Google, undaunted by the failures of the original and much-maligned Google TV platform, is targeting the big screen again, this time by way of Android TV, an operating system and apps platform that’s optimized for set-tops, connected TVs and specialized streaming boxes.
Announced last Wednesday (June 25) at Google’s I/O developer’s conference, Android TV will pit Google against Roku, Amazon and Apple — a trio of companies that have developed media platforms for their own devices. Roku has taken it a step further by securing deals to integrate its platform directly into connected TVs made by TCL and Hisense.
Google doesn’t plan to offer its own Android TV-powered set-tops, but will instead seek deals with third-party partners. In the early going, the company said 2015 HD and 4K smart TVs from Sony will run on Android TV, as will 2015 TV product lines from Sharp and TP Vision. Streaming boxes powered by Android TV from Asus, Razr and others not yet named will debut in the fall.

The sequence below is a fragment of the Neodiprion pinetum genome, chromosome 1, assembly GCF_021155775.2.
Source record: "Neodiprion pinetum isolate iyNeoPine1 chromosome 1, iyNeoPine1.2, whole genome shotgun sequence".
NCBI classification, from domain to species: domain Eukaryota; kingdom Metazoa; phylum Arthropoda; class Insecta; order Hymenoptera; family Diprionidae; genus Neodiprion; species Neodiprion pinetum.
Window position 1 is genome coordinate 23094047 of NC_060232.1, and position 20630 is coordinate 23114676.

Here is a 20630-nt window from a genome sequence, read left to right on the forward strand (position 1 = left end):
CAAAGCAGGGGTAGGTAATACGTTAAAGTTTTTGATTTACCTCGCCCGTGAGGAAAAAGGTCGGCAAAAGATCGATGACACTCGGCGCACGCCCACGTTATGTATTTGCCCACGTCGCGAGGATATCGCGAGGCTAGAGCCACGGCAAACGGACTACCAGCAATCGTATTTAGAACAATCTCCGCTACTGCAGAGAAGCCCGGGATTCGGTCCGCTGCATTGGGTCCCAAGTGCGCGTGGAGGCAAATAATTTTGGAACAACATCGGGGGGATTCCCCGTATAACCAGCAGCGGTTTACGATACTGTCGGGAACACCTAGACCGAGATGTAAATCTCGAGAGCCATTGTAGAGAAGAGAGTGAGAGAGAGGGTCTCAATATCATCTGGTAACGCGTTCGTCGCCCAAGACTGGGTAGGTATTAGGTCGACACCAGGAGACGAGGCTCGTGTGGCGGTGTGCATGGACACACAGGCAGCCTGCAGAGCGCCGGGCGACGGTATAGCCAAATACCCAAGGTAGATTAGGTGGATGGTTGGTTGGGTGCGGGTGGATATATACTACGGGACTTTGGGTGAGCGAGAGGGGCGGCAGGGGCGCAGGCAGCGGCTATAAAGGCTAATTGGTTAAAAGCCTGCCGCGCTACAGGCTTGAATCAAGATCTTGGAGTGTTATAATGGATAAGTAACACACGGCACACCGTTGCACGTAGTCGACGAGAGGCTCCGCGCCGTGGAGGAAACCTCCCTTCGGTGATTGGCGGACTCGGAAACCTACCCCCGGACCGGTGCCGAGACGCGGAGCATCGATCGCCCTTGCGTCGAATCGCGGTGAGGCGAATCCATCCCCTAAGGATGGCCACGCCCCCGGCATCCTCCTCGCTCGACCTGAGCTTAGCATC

Sharing some traits found in the new Amazon Fire TV box, which uses a “forked” version of Android, devices based on Android TV will support a “lean-back” user interface that connects users to an array of streaming apps and games that can be accessed by a voice-based search engine.
Like Google’s popular Chromecast adapter, Android TV will also integrate Google Cast, allowing users to beam video and other content from their browsers, smartphones and tablets to the TV screen.
Android TV “is not a new platform,” stressed Dave Burke, director of engineering at Android, during the I/O keynote session. The idea is to give the TV “the same level of attention as [Android] phones and tablets have enjoyed,” he said.
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